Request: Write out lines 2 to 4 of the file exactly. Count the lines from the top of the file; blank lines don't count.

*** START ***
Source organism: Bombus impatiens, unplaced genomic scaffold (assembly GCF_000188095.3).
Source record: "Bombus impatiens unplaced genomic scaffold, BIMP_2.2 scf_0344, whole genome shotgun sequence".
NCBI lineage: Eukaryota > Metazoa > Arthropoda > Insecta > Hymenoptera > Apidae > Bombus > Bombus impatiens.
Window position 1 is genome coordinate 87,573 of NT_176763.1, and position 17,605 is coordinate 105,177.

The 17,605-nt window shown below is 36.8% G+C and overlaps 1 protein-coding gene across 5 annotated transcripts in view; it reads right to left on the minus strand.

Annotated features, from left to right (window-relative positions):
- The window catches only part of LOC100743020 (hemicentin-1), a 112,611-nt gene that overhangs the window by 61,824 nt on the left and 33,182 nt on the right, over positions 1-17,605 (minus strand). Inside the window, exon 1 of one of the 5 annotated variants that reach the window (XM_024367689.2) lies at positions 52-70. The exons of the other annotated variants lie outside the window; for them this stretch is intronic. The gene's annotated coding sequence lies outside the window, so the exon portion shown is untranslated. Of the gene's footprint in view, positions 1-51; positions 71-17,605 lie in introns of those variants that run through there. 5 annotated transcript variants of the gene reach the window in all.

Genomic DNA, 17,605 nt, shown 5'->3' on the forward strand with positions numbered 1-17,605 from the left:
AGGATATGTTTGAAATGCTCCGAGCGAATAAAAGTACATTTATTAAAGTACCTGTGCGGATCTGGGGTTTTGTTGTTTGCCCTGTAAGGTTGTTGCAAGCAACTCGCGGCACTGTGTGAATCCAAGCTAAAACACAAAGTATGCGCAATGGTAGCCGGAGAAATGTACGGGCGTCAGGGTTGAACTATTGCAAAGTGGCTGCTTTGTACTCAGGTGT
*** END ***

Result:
Source record: "Bombus impatiens unplaced genomic scaffold, BIMP_2.2 scf_0344, whole genome shotgun sequence".
NCBI lineage: Eukaryota > Metazoa > Arthropoda > Insecta > Hymenoptera > Apidae > Bombus > Bombus impatiens.
Window position 1 is genome coordinate 87,573 of NT_176763.1, and position 17,605 is coordinate 105,177.